Specialized Gears

Custom Planetary Gear Model

While the Simscape™ Driveline™ library contains a Planetary Gear, you can create your own custom planetary gear using the Planetary Subcomponents sublibrary. The sdl_gear_planetary_custom example model combines three Sun-Planet Bevel subgears into a masked subsystem to model a coupled planetary gear train. The model uses an Ideal Angular Velocity Source to place a fixed velocity demand on the gearbox input, while damping the system on both the input and output driveshafts with Rotational Damper blocks.

Custom Planetary Gear System and Subsystem

Model Gears with Losses

The blocks of the Simscape Driveline Gears Library contain optional built-in models of frictional losses, allowing you to represent nonideal gear couplings. In a nonideal gear pair (1,2), the angular velocity, gear radii, gear teeth constraints, and gear ratio g12 = r2/r1 = ω1/ω2 are unchanged. The transferred torque and power are reduced by:

  • Coulomb friction between imperfectly meshing teeth surfaces on gears 1 and 2, parameterized by an efficiency η, 0 < η ≤ 1. This efficiency depends on the torque load on the teeth. But it is often approximated as constant.

  • Viscous coupling of driveshafts with bearings, parameterized by viscous friction coefficients μ.

Constant Efficiency

In the simplest nonideal gear loss model, the efficiency η12 of meshing in gear pair (1,2) is constant, independent of load (torque or power transferred).

  • The friction loss represented by η12 is effectively applied in full only if the transmitted power is greater than the power threshold pth. Below this value, a hyperbolic tangent function smooths the efficiency factor, lowering the efficiency losses to zero when no power is transmitted.

  • For gear sets with a carrier, η12 represents the ordinary efficiency, defined when the carrier is not moving.

For gears with different efficiencies for the forward and reverse power flow:

  • ForwardLoss = (1 – ηFB), ηFB is the torque transfer efficiency from the follower shaft to the base shaft.

  • BackwardLoss = (1/ηBF – 1), where ηBF is the torque transfer efficiency from the base shaft to the follower shaft.

The frictional torque is calculated as:

Tf = T / 2((ForwardLoss + BackwardLoss)tanh(4p / pth) + ForwardLossBackwardLoss)


  • T is the transferred torque.

  • p is the transferred power.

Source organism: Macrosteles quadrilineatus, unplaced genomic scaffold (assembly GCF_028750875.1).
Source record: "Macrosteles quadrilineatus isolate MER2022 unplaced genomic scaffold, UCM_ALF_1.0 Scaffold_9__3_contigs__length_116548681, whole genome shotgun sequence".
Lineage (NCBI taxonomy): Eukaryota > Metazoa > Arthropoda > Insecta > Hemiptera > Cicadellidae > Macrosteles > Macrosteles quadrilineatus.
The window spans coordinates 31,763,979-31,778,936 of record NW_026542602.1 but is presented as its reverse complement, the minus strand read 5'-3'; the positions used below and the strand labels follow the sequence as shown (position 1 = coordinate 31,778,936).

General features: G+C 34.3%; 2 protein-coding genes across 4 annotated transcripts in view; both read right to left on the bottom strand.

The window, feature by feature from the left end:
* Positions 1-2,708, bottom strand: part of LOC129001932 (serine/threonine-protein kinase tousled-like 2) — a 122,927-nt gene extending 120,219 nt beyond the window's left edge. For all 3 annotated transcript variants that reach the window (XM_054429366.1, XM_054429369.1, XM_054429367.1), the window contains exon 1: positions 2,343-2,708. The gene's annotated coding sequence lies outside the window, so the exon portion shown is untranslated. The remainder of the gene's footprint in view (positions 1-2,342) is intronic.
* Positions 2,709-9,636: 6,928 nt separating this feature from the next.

• pth is the power threshold at the base shaft above which full efficiency losses are in effect.

For certain gear models, such as the Simple Gear, efficiency is assumed equal for both the forward and reverse power flow, ηBF = ηFB.

Load-Dependent Efficiency

Making η dependent on the load is a way to make the loss model more accurate. For an example of load-dependent efficiency, see the Simple Gear block reference page.

Geometry-Dependent Efficiency

Making η dependent on the geometry of gear meshing is another way to make the loss model more accurate. For an example of geometry-dependent efficiency, see the Leadscrew block reference page.

Viscous Friction

On a driveshaft mounted to a gear wheel by lubricated, nonideal bearings, the viscous friction experienced by the axis is controlled by the viscous friction coefficient μ. The viscous friction torque on a driveshaft "a" is –μa·ωa, where ωa is the angular velocity of the driveshaft with respect to its mounting or carrier (if a carrier is present).

Constant and Load-Dependent Gear Efficiencies

Here, you revisit the sdl_transmission_2spd model in Model a Two-Speed Transmission with Braking. You reconfigure the Simple Gears to model power loss due to nonideal meshing. The effect of viscous bearing losses is ignored.

  1. Open the sdl_transmission_2spd model and simulate to check the ideal gear behavior.

  2. Open the Gear High and the Gear Low blocks. Under Meshing Losses, in the Friction model drop-down list, choose Constant efficiency for both. Enter efficiencies less than 1, but greater than 0. For example, for the Gear Low block, enter 0.7; and for the Gear High block, enter 0.95.

  3. Leave the other settings as they are, including zero viscosity. Close the blocks.

  4. Restart the model. The driveline runs at a lower efficiency and slightly smaller angular velocities, because of the power losses. If you enter different efficiency factors for the two gears, the effect of the loss is different if you switch between gears.

Experiment with load-dependent efficiency. In the Friction model drop-down menu, choose Load-dependent efficiency instead. In that case, you need more efficiency model details to specify.

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